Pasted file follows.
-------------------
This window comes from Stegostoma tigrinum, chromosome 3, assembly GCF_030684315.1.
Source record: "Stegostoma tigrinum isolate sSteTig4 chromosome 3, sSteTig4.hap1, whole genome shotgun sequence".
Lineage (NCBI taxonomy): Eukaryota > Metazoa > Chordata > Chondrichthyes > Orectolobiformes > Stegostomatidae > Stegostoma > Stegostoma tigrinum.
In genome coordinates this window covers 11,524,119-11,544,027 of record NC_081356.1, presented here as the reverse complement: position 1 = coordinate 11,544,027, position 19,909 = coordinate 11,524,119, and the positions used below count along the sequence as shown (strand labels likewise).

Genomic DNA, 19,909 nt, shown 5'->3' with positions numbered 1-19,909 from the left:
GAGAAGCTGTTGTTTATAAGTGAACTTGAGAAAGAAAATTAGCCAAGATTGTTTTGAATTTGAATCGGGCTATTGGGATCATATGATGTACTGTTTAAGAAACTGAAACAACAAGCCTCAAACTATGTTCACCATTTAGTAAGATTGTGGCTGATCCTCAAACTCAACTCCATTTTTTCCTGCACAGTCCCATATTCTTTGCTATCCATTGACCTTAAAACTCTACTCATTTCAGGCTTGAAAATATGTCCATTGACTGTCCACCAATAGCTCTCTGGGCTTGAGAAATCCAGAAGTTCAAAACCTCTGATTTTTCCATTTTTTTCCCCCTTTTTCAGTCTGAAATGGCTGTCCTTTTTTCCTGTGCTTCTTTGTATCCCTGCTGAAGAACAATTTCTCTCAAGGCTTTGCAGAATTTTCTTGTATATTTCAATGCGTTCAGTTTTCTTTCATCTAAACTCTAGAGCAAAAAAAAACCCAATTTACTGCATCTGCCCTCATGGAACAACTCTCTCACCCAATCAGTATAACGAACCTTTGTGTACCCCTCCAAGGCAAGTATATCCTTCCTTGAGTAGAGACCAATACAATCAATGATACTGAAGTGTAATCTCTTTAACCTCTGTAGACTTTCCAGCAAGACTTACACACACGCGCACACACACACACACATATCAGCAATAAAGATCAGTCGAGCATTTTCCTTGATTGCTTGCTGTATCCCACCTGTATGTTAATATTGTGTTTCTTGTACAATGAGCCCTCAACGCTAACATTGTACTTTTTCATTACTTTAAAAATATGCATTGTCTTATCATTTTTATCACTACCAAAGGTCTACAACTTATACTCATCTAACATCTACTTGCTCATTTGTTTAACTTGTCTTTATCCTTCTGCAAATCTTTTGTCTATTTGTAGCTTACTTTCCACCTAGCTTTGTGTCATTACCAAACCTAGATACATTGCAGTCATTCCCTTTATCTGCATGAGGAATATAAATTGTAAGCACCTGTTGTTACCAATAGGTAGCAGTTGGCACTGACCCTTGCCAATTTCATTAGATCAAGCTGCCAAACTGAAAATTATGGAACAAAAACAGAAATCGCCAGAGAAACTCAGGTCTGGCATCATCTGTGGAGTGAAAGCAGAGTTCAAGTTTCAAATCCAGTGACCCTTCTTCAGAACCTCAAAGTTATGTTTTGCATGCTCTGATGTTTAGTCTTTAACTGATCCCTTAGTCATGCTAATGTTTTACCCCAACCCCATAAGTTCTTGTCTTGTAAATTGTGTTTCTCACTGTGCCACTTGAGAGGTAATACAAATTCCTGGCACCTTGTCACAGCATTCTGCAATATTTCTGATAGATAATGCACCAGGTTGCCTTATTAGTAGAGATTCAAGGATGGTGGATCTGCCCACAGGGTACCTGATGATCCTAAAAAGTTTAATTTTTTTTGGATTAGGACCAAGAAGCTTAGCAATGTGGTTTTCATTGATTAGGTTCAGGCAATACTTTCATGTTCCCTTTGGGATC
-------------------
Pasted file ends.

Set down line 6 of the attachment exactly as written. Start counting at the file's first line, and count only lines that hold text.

GAGAAGCTGTTGTTTATAAGTGAACTTGAGAAAGAAAATTAGCCAAGATTGTTTTGAATTTGAATCGGGCTATTGGGATCATATGATGTACTGTTTAAGAAACTGAAACAACAAGCCTCAAACTATGTTCACCATTTAGTAAGATTGTGGCTGATCCTCAAACTCAACTCCATTTTTTCCTGCACAGTCCCATATTCTTTGCTATCCATTGACCTTAAAACTCTACTCATTTCAGGCTTGAAAATATGTCCATTGACTGTCCACCAATAGCTCTCTGGGCTTGAGAAATCCAGAAGTTCAAAACCTCTGATTTTTCCATTTTTTTCCCCCTTTTTCAGTCTGAAATGGCTGTCCTTTTTTCCTGTGCTTCTTTGTATCCCTGCTGAAGAACAATTTCTCTCAAGGCTTTGCAGAATTTTCTTGTATATTTCAATGCGTTCAGTTTTCTTTCATCTAAACTCTAGAGCAAAAAAAAACCCAATTTACTGCATCTGCCCTCATGGAACAACTCTCTCACCCAATCAGTATAACGAACCTTTGTGTACCCCTCCAAGGCAAGTATATCCTTCCTTGAGTAGAGACCAATACAATCAATGATACTGAAGTGTAATCTCTTTAACCTCTGTAGACTTTCCAGCAAGACTTACACACACGCGCACACACACACACACATATCAGCAATAAAGATCAGTCGAGCATTTTCCTTGATTGCTTGCTGTATCCCACCTGTATGTTAATATTGTGTTTCTTGTACAATGAGCCCTCAACGCTAACATTGTACTTTTTCATTACTTTAAAAATATGCATTGTCTTATCATTTTTATCACTACCAAAGGTCTACAACTTATACTCATCTAACATCTACTTGCTCATTTGTTTAACTTGTCTTTATCCTTCTGCAAATCTTTTGTCTATTTGTAGCTTACTTTCCACCTAGCTTTGTGTCATTACCAAACCTAGATACATTGCAGTCATTCCCTTTATCTGCATGAGGAATATAAATTGTAAGCACCTGTTGTTACCAATAGGTAGCAGTTGGCACTGACCCTTGCCAATTTCATTAGATCAAGCTGCCAAACTGAAAATTATGGAACAAAAACAGAAATCGCCAGAGAAACTCAGGTCTGGCATCATCTGTGGAGTGAAAGCAGAGTTCAAGTTTCAAATCCAGTGACCCTTCTTCAGAACCTCAAAGTTATGTTTTGCATGCTCTGATGTTTAGTCTTTAACTGATCCCTTAGTCATGCTAATGTTTTACCCCAACCCCATAAGTTCTTGTCTTGTAAATTGTGTTTCTCACTGTGCCACTTGAGAGGTAATACAAATTCCTGGCACCTTGTCACAGCATTCTGCAATATTTCTGATAGATAATGCACCAGGTTGCCTTATTAGTAGAGATTCAAGGATGGTGGATCTGCCCACAGGGTACCTGATGATCCTAAAAAGTTTAATTTTTTTTGGATTAGGACCAAGAAGCTTAGCAATGTGGTTTTCATTGATTAGGTTCAGGCAATACTTTCATGTTCCCTTTGGGATC